So, the team turned to domain experts at Boeing to examine each image and label the tow boundaries. It was a painstaking process that resulted in a training set of approximately 3,500 images. While the data set was smaller than the team would have liked, it was enough to demonstrate that the automated inspection method reduced post-processing manual inspection by 90%.

Boeing is considering using a scaled-up version for its production lines, and a joint Boeing-UW patent has been filed. Banerjee says, “This research has the potential to save hours of manual inspection work for every large-scale aerospace component part.”

Making New Composites from Obsolete Ones

Project: Pyrolysis-Based Recycling Technology

School: The University of Tennessee, Knoxville

Location: Knoxville, Tenn.

Principal Investigator: Ryan Ginder

A major issue on the minds of not only composites manufacturers, but all global producers is sustainability. One drawback to widespread adoption of composites is the lack of an efficient way to break down the materials once they have reached end of life. Ryan S. Ginder, research assistant professor at the University of Tennessee, Knoxville has created a remedy to that. Ginder, along with colleagues at Carbon Rivers LLC, have developed a pyrolysis-based recycling technology to turn end-of-life composites into new composite applications.

The venture began when Ginder discussed the technology with the founders of Carbon Rivers in 2018, and they were eager to bring him into the fold. A year later, they used Ginder’s research and plans to pursue funding from the U.S. Department of Energy for wind blade recycling. Flash forward to 2021, and they have successfully recovered fiberglass from polymer composites used in the window industry and turned it into nonwoven fabrics and injection molding pellets, which can be used to manufacture next-generation composite products.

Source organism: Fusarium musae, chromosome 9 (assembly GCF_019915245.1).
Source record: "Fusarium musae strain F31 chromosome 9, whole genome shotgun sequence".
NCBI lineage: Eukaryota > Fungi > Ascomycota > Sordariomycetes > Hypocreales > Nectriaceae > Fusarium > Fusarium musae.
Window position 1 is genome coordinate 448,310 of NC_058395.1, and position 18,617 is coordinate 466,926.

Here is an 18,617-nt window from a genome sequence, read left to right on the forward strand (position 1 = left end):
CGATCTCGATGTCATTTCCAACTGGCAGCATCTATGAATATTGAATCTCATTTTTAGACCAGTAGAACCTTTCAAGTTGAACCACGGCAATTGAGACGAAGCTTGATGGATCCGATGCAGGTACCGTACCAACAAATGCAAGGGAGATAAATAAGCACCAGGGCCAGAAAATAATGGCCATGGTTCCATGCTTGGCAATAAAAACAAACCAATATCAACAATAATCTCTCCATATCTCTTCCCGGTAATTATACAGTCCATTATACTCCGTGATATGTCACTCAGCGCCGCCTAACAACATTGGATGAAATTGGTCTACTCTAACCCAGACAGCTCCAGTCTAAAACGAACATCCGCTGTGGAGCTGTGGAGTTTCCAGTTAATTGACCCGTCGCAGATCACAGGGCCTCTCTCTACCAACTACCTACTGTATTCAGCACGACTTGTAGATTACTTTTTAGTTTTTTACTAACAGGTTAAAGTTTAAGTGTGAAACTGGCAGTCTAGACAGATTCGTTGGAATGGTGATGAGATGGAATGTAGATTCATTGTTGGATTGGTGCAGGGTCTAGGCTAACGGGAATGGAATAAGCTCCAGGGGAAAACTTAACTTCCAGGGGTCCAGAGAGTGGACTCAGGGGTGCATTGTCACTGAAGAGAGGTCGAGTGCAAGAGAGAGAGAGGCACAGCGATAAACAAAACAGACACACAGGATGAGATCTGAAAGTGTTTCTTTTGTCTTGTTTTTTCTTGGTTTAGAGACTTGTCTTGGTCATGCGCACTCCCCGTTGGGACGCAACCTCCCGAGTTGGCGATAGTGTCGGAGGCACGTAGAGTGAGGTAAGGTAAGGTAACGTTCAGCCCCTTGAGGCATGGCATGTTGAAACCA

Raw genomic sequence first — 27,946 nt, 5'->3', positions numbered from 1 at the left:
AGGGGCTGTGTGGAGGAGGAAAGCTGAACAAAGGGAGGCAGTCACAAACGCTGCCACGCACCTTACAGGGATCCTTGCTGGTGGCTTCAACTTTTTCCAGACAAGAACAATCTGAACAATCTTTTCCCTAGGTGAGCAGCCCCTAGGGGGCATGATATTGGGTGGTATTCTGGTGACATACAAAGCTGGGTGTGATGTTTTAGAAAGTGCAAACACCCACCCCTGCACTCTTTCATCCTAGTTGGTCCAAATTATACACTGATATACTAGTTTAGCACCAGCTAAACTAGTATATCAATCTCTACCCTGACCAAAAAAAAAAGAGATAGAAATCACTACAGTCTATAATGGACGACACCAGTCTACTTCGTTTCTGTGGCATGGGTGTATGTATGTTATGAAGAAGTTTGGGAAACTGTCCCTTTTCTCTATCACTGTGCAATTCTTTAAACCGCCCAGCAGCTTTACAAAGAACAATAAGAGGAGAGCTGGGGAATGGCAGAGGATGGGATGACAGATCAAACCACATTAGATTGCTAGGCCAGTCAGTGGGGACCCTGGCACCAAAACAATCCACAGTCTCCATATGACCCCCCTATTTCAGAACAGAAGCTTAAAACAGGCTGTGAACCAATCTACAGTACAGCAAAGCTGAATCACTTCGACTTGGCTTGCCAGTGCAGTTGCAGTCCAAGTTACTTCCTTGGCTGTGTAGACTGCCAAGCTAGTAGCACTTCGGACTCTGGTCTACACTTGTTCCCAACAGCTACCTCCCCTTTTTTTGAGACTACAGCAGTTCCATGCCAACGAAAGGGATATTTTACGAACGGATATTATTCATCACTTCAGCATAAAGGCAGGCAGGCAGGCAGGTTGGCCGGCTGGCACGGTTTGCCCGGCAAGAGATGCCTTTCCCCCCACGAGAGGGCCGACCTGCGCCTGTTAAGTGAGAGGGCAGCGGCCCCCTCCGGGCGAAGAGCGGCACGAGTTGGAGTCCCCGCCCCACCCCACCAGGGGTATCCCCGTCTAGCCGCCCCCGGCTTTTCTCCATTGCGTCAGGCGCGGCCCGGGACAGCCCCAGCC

As a demonstration project, Ginder fabricated a small boat mold and radio-controlled boat made from nonwoven fabric with recycled fiberglass and epoxy resin using hand lay-up.

“The input vinyl window production scrap was first size reduced to a wood chip consistency for both feeding into the pyrolysis system and to set the fiber length that would be eventually recovered,” says Ginder. “The scrap material was then put through a multistage pyrolysis process where heat energy is primarily used to break down all of the composite’s organic components followed by residual carbon removal and final glass rinsing.” He declined to explain precisely how the university’s proprietary pyrolysis technology works but noted that the recycled fibers can be used in place of traditional virgin fibers with no difference in tensile stiffness or comparable properties.